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Do Iran sanctions work?

by Jacob Kamaras, JointMedia News Service

March 12, 2012 | 4:01 pm

U.S. Rep. Brad Sherman (D) speaks during a private meeting at AIPAC. He warned that Iran could provoke a series of events “even more dangerous” than the Cuban Missile Crisis. Photo by Maxine Dovere.

U.S. Rep. Brad Sherman (D) speaks during a private meeting at AIPAC. He warned that Iran could provoke a series of events “even more dangerous” than the Cuban Missile Crisis. Photo by Maxine Dovere.

To this point, the U.S. administration and the rest of the international community has responded to the perceived threat of a nuclear Iran with diplomacy and economic sanctions.

President Barack Obama and Prime Minister Benjamin Netanyahu made their pitches for and against the effectiveness of sanctions, respectively, at this month’s American Israel Public Affairs Committee (AIPAC) conference. More recently, satellite images of an Iranian military facility appeared to show trucks and earth-moving vehicles at the site that indicate an attempted cleanup of radioactive traces possibly left by tests of a nuclear-weapon trigger.

With these words and pictures both in mind, the following questions have come to the fore: Are sanctions an effective tool for curbing the behavior of the Iranian regime? How much time is actually left for the world to curb that behavior before Iran strikes? Finally, does America’s “red line” for pre-emptive military action against Iran come when Iran develops nuclear “capability,” or when Iran actually has nuclear weapons?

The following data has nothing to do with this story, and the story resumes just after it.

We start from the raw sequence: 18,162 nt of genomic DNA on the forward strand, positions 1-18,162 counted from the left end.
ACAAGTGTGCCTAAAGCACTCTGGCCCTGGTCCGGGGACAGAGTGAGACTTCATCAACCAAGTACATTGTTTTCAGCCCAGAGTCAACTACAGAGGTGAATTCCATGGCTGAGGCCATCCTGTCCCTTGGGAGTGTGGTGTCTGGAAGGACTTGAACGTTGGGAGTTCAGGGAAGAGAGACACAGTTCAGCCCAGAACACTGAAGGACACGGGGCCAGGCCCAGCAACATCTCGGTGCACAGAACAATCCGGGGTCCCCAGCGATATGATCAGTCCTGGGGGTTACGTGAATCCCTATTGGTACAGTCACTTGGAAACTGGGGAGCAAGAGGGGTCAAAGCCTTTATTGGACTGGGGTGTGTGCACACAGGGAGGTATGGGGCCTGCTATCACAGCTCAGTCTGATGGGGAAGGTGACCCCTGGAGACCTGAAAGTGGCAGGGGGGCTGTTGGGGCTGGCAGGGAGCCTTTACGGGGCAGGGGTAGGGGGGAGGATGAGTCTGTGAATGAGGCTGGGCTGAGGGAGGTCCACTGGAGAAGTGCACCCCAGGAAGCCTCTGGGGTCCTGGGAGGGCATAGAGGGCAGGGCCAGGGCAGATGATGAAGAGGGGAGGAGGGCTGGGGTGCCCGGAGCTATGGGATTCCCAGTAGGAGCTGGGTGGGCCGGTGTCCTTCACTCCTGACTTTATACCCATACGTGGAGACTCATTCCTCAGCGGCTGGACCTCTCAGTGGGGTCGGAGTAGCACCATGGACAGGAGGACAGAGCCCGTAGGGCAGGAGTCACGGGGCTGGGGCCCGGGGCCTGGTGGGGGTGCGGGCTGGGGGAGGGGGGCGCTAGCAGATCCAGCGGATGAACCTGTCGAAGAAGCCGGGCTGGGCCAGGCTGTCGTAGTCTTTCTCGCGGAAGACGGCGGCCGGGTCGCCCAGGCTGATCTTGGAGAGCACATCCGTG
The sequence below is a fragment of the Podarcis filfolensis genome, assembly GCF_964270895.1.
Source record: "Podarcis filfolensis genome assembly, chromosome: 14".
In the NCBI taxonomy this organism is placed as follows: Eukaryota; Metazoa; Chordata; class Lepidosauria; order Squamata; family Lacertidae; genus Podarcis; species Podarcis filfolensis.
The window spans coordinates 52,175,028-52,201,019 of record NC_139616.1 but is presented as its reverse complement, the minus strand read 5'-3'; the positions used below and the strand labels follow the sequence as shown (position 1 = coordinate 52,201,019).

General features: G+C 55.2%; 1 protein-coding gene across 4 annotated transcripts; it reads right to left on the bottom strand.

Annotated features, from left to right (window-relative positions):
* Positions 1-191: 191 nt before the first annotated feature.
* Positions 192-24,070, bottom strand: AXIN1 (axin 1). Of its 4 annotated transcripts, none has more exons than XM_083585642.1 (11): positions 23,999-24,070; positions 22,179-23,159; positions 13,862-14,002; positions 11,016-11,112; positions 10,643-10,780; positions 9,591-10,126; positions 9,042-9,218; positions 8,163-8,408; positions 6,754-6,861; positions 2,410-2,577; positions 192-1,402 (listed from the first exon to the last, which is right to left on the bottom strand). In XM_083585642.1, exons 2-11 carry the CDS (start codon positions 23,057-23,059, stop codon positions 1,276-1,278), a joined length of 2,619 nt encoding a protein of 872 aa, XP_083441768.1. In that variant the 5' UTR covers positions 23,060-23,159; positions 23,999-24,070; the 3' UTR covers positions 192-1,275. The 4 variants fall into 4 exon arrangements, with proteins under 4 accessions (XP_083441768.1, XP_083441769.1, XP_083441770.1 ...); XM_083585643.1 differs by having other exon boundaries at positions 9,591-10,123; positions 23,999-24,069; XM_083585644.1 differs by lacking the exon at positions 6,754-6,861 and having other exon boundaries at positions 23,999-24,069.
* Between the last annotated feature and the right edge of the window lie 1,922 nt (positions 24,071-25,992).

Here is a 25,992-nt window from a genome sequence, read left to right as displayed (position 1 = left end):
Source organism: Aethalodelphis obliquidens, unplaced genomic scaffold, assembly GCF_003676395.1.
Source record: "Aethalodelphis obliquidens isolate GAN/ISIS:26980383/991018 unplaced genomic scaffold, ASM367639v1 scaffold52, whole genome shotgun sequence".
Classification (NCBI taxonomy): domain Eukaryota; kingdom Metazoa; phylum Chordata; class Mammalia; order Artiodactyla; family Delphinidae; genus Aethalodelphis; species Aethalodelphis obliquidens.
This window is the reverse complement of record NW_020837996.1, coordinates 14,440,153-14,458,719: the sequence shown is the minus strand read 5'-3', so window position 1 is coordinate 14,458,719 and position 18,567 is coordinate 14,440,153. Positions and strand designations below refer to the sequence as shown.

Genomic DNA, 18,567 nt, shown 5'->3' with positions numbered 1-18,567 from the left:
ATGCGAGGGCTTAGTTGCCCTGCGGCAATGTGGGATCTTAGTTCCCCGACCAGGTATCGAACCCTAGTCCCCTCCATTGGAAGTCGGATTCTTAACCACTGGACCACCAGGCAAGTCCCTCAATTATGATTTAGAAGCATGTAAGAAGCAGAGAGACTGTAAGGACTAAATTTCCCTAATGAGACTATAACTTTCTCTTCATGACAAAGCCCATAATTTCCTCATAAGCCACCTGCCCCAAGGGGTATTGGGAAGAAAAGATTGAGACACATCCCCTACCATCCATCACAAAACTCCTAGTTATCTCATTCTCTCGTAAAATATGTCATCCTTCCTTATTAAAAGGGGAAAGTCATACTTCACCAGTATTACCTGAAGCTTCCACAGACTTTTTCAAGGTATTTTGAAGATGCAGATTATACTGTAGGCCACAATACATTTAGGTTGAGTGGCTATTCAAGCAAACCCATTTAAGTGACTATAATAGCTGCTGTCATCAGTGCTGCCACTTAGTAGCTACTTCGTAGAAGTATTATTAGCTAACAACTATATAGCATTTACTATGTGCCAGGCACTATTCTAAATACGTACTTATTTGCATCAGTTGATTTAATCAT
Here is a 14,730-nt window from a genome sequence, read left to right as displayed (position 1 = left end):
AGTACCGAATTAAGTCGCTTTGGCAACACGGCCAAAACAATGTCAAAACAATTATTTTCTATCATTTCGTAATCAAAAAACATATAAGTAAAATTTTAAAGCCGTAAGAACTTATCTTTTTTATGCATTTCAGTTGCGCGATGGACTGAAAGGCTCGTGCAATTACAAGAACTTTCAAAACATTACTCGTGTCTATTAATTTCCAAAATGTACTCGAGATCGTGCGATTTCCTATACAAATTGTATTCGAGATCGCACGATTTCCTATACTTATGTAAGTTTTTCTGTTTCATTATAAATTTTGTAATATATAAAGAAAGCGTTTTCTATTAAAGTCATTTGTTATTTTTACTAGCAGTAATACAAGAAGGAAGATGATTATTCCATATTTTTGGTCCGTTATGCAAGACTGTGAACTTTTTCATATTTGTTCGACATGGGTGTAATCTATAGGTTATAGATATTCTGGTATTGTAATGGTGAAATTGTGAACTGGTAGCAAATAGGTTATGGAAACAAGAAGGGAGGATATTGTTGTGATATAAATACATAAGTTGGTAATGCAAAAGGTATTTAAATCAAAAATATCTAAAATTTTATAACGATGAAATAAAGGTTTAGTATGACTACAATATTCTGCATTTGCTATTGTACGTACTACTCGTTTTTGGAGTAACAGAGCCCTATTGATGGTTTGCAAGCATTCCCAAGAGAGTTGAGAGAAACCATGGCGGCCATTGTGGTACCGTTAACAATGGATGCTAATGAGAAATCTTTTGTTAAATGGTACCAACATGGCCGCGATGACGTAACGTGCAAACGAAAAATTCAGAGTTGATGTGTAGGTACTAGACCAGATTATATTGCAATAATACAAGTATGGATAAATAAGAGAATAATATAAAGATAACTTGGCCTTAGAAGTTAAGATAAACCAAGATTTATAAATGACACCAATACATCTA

Not surprisingly, the answers of relevant analysts, legislators, and other officials vary.

Do Iran sanctions work?

Netanyahu told AIPAC delegates March 5 that the world “can’t wait much longer” for Iran to end its endeavor to produce nuclear weapons, and also stressed the following: “For the past decade the international community has tried diplomacy; it hasn’t worked. For six years, the international community has tried sanctions, that hasn’t worked either.”

Obama presented a sharp contrast to Netanyahu’s statements at a White House press conference March 6. The president said Iran “is feeling the bite” of sanctions “in a substantial way,” and described a “window of opportunity where this can still be resolved diplomatically.”

“When push comes to shove, Netanyahu wants to make sure that Israel operates on an Israeli timetable and chances of an Israeli strike now seem more likely than I thought a week ago,” David Makovsky, director of the Project of Middle East Peace at the Washington Institute, said in a recent teleconference. “There has been no change in the fact that Obama is focusing on [Iranian] weaponry and Netanyahu is focusing on capability.”